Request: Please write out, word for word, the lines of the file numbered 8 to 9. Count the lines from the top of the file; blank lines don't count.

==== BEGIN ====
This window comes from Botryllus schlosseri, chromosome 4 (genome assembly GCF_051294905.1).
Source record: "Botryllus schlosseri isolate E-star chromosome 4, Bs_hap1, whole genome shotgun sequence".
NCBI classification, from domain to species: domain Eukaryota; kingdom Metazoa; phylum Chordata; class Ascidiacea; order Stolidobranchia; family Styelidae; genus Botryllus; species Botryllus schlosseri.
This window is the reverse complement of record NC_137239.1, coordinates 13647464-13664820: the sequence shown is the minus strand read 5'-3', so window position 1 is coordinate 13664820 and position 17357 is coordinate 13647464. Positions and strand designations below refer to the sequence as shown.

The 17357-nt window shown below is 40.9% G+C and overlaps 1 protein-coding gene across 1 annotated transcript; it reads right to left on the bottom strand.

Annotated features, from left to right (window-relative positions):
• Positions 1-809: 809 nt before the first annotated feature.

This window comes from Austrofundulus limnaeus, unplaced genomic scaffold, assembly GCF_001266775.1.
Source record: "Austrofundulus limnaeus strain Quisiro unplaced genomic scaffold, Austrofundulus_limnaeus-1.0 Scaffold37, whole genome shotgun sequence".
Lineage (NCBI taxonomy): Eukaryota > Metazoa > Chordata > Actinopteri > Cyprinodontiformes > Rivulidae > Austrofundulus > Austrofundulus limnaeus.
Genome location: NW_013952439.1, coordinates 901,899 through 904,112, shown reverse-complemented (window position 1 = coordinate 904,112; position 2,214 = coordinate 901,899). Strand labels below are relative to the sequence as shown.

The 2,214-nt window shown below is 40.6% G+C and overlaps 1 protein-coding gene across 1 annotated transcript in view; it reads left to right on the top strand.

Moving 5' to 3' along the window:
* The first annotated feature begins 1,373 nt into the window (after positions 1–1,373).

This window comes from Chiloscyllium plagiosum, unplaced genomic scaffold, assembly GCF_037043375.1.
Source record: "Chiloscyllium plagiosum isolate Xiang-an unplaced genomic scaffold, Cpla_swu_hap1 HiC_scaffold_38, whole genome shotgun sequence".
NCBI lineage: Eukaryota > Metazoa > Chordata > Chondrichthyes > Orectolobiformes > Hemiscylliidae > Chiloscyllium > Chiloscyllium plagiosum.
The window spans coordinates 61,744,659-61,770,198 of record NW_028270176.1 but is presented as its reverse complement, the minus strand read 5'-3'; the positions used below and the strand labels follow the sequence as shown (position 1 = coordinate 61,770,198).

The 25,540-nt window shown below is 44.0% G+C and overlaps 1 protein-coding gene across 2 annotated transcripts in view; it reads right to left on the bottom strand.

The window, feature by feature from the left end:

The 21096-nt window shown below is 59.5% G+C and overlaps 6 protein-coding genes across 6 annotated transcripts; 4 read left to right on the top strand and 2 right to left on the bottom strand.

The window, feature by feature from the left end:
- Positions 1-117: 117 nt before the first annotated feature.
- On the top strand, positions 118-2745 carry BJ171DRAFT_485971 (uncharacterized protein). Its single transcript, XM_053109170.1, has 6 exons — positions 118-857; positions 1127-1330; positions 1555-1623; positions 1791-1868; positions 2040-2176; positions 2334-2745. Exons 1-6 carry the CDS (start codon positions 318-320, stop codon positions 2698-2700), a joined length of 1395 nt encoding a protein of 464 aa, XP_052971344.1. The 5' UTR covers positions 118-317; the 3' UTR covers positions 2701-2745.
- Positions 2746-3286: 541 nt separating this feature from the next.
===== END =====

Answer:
This window comes from Austrofundulus limnaeus, unplaced genomic scaffold, assembly GCF_001266775.1.
Source record: "Austrofundulus limnaeus strain Quisiro unplaced genomic scaffold, Austrofundulus_limnaeus-1.0 Scaffold37, whole genome shotgun sequence".